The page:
COLUMBUS, Ohio (WCMH) – A small group of landlords is responsible for thousands of evictions in Franklin County over the course of the COVID-19 pandemic.
Since March 15, 2020, more than 33,000 evictions have been filed in Franklin County, according to data compiled by The Eviction Lab, a non-profit research group from Princeton University. The Eviction Lab’s data dates back to 2000.
“Evictions — they’re not just, you know, a consequence of poverty. They can be a big cause of it,” said Jacob Haas, a research specialist at The Eviction Lab. “They can cause people to lose their homes, to lose their communities.”
Haas provided NBC4 Investigates with a list of the 100 properties with the most eviction filings since the earliest days of the pandemic, when much of the economy shut down and droves of workers lost their jobs.
“It’s a small number of landlords year after year that are filing for these evictions,” Haas said. “Corporate landlords and large landlords are disproportionately filing for evictions. You know, it’s not the mom and pop landlords that are doing filings, tens and hundreds at a time.”
An apartment complex on Refugee Road is the site of more evictions than any other property in Franklin County since the pandemic began, with 454 filings there between March 15, 2020 and June 18, 2022.
It’s owned by LINK Real Estate Group, which filed 1,315 evictions during that time period across nine properties on Haas’ list, making LINK the second most prolific plaintiff in the document.
5812 Investment Group appeared the most on the list. The Columbus-based company filed 1,737 evictions across 15 properties.
In a relatively distant third, Monarch Investment and Management Group filed 639 evictions across six properties.
“Everybody hates landlords,” said Bob Nicolls, who owns Monarch. “I mean, that’s just the way of the world, right?”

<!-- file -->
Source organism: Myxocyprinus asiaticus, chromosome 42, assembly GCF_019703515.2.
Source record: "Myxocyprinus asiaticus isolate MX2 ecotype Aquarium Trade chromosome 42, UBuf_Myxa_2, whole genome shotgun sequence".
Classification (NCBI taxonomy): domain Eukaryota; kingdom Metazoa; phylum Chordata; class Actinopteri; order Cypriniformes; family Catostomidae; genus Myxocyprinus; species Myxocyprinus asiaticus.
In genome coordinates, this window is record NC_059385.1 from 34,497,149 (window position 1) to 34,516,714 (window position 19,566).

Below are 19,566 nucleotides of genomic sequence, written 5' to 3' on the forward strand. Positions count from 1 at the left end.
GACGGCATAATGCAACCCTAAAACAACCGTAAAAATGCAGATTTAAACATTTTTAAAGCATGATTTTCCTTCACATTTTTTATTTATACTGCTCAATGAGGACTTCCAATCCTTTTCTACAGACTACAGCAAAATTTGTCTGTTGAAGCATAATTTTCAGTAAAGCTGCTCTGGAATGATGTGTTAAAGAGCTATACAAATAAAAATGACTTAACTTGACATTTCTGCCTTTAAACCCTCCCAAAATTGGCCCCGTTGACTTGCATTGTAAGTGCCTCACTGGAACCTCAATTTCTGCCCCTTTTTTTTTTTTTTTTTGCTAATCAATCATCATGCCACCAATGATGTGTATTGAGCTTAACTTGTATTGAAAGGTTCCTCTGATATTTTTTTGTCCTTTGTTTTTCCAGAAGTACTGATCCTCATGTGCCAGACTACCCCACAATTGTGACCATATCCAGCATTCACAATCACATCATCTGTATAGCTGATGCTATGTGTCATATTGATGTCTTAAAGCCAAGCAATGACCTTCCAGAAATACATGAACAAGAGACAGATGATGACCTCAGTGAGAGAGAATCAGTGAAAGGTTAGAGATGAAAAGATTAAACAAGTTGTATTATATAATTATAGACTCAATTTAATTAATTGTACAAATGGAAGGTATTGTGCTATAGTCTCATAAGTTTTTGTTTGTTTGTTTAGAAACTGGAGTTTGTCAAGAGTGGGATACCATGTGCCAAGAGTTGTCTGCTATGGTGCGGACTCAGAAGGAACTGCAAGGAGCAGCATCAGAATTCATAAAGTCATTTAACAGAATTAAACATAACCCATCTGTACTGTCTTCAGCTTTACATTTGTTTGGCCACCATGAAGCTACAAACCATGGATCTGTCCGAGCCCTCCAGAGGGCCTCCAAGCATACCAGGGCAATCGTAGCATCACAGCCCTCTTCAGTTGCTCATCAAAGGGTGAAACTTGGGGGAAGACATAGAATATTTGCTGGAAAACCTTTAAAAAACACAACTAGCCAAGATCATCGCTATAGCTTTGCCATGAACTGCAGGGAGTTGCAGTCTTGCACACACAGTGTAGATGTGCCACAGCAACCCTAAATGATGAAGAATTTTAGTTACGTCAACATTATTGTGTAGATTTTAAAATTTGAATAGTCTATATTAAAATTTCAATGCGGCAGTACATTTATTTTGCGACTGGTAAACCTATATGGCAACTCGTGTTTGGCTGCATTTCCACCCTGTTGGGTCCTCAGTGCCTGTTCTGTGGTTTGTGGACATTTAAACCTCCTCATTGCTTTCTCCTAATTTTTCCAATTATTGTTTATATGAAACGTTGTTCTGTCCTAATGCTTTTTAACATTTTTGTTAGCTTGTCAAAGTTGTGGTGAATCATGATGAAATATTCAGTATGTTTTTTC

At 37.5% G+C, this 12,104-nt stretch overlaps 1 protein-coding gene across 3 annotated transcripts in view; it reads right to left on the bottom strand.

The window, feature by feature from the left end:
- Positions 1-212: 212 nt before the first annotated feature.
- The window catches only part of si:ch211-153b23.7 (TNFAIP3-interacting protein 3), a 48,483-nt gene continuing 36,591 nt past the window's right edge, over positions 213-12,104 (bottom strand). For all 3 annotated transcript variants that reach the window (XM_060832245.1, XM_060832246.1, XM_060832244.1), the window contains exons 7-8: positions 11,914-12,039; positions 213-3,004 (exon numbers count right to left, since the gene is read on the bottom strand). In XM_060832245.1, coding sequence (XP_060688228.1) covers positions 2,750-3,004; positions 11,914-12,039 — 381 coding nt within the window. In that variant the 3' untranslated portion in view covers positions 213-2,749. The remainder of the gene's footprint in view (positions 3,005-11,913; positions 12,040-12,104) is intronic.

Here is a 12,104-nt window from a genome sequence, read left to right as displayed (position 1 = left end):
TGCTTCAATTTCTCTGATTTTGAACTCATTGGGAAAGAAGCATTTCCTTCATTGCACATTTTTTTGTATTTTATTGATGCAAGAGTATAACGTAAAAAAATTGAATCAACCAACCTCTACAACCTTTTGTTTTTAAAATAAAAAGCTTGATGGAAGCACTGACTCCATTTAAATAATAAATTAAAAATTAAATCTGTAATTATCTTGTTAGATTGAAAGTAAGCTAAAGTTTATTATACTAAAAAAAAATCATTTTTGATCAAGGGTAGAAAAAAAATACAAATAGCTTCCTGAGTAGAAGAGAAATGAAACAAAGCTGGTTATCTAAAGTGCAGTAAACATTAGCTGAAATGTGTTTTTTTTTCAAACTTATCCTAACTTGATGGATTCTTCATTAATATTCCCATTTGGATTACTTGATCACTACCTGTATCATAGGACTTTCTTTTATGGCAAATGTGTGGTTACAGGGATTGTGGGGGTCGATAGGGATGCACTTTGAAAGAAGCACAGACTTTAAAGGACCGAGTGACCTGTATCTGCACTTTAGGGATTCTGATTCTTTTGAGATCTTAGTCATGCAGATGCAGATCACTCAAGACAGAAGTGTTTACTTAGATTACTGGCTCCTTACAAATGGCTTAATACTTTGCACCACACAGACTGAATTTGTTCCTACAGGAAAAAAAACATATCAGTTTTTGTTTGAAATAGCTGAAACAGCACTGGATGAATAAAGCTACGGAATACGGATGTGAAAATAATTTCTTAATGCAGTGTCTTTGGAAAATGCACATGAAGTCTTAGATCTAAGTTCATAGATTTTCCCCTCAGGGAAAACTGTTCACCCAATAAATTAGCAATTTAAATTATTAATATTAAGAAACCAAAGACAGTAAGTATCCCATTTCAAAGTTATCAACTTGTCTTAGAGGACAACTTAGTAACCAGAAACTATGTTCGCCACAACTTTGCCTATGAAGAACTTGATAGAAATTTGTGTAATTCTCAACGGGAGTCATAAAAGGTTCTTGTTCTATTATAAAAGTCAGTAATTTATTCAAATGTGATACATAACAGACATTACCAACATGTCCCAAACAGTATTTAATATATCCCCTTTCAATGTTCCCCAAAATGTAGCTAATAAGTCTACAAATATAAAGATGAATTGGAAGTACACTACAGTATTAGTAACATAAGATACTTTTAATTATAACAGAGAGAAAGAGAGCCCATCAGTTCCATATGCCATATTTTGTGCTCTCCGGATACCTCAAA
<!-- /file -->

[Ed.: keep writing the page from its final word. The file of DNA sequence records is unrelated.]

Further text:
Monarch is based in Colorado and owns properties across 20 states. By Nicolls’ own description, the company pulls in roughly $65 million in rent a month, with the average unit renting for about $950.
“We don’t want to file evictions, we want to try to work it out with a resident,” Nicolls said. “But yes… we absolutely do evict people if you don’t want to work with us.”
Nicolls suggested Monarch likely has so many evictions in Franklin County simply because of the large amount of real estate it owns – 3,200 units, according to Nicolls. He also said the rental housing market took a big hit during eviction moratoriums during the pandemic, and the business had to stay afloat.
“Filing an eviction is always a last resort,” said Nick Harpster, a managing partner for LINK, which is based in Columbus.
Harpster made his comments in a written statement provided to NBC4 by a public relations company hired by LINK. The statement also said:
“In addition, we work to create stability and keep residents in their homes, with intentional, proactive practices around:
- Communicating proactively with residents about any issues with their account.
- Working with local resources, such as CMHA and Impact, to connect residents in need of emergency rent payment assistance with resources.
- Offering administrative assistance when needed to help residents understand and apply for these emergency resources.
- Offering flexible payment methods.
- Offering alternatives to deposits, which help residents minimize the upfront costs associated with a move-in.
- Staying up-to-date and following all current and local regulations and legislation when filing an eviction is unavoidable.”
Haas said knowing where evictions are most concentrated helps communities come up with more targeted plans to keep people in stable housing.
“They’re concentrated in lower income communities are concentrated in minority communities. Evictions disproportionately harm Black renters and Black female records, especially those with children,” he said.
Earlier this week, Columbus Mayor Andrew Ginther announced the city’s plans to make housing more available and affordable.
5812 Investments did not respond to multiple requests for comment.